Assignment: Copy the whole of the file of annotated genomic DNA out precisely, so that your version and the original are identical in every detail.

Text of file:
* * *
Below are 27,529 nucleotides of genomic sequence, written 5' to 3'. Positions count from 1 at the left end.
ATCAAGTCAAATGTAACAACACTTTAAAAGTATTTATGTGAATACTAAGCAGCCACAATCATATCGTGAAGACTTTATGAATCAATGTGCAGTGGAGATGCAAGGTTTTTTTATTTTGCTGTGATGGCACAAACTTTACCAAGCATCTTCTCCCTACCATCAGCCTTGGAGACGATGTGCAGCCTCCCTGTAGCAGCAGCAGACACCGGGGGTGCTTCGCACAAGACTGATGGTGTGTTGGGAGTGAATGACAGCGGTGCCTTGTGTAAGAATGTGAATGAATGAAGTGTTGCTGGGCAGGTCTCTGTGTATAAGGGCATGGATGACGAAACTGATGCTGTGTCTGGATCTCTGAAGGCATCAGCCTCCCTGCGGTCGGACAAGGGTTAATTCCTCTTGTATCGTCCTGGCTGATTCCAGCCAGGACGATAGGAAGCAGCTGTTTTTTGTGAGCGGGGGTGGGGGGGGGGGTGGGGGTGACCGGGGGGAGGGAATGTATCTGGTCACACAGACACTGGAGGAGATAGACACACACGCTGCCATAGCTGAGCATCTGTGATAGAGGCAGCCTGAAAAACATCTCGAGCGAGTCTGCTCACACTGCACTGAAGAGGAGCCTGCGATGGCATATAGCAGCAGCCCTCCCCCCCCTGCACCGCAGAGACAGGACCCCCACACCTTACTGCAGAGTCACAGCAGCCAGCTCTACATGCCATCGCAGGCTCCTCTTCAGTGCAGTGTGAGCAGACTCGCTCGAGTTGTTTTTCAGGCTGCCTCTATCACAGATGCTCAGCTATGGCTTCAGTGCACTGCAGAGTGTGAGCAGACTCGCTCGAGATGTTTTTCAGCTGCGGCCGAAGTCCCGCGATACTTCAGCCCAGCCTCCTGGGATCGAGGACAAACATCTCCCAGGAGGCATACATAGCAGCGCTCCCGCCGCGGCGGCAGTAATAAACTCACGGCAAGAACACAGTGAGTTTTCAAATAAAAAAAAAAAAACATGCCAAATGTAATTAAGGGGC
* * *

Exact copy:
Below are 27,529 nucleotides of genomic sequence, written 5' to 3'. Positions count from 1 at the left end.
ATCAAGTCAAATGTAACAACACTTTAAAAGTATTTATGTGAATACTAAGCAGCCACAATCATATCGTGAAGACTTTATGAATCAATGTGCAGTGGAGATGCAAGGTTTTTTTATTTTGCTGTGATGGCACAAACTTTACCAAGCATCTTCTCCCTACCATCAGCCTTGGAGACGATGTGCAGCCTCCCTGTAGCAGCAGCAGACACCGGGGGTGCTTCGCACAAGACTGATGGTGTGTTGGGAGTGAATGACAGCGGTGCCTTGTGTAAGAATGTGAATGAATGAAGTGTTGCTGGGCAGGTCTCTGTGTATAAGGGCATGGATGACGAAACTGATGCTGTGTCTGGATCTCTGAAGGCATCAGCCTCCCTGCGGTCGGACAAGGGTTAATTCCTCTTGTATCGTCCTGGCTGATTCCAGCCAGGACGATAGGAAGCAGCTGTTTTTTGTGAGCGGGGGTGGGGGGGGGGGTGGGGGTGACCGGGGGGAGGGAATGTATCTGGTCACACAGACACTGGAGGAGATAGACACACACGCTGCCATAGCTGAGCATCTGTGATAGAGGCAGCCTGAAAAACATCTCGAGCGAGTCTGCTCACACTGCACTGAAGAGGAGCCTGCGATGGCATATAGCAGCAGCCCTCCCCCCCCTGCACCGCAGAGACAGGACCCCCACACCTTACTGCAGAGTCACAGCAGCCAGCTCTACATGCCATCGCAGGCTCCTCTTCAGTGCAGTGTGAGCAGACTCGCTCGAGTTGTTTTTCAGGCTGCCTCTATCACAGATGCTCAGCTATGGCTTCAGTGCACTGCAGAGTGTGAGCAGACTCGCTCGAGATGTTTTTCAGCTGCGGCCGAAGTCCCGCGATACTTCAGCCCAGCCTCCTGGGATCGAGGACAAACATCTCCCAGGAGGCATACATAGCAGCGCTCCCGCCGCGGCGGCAGTAATAAACTCACGGCAAGAACACAGTGAGTTTTCAAATAAAAAAAAAAAAACATGCCAAATGTAATTAAGGGGC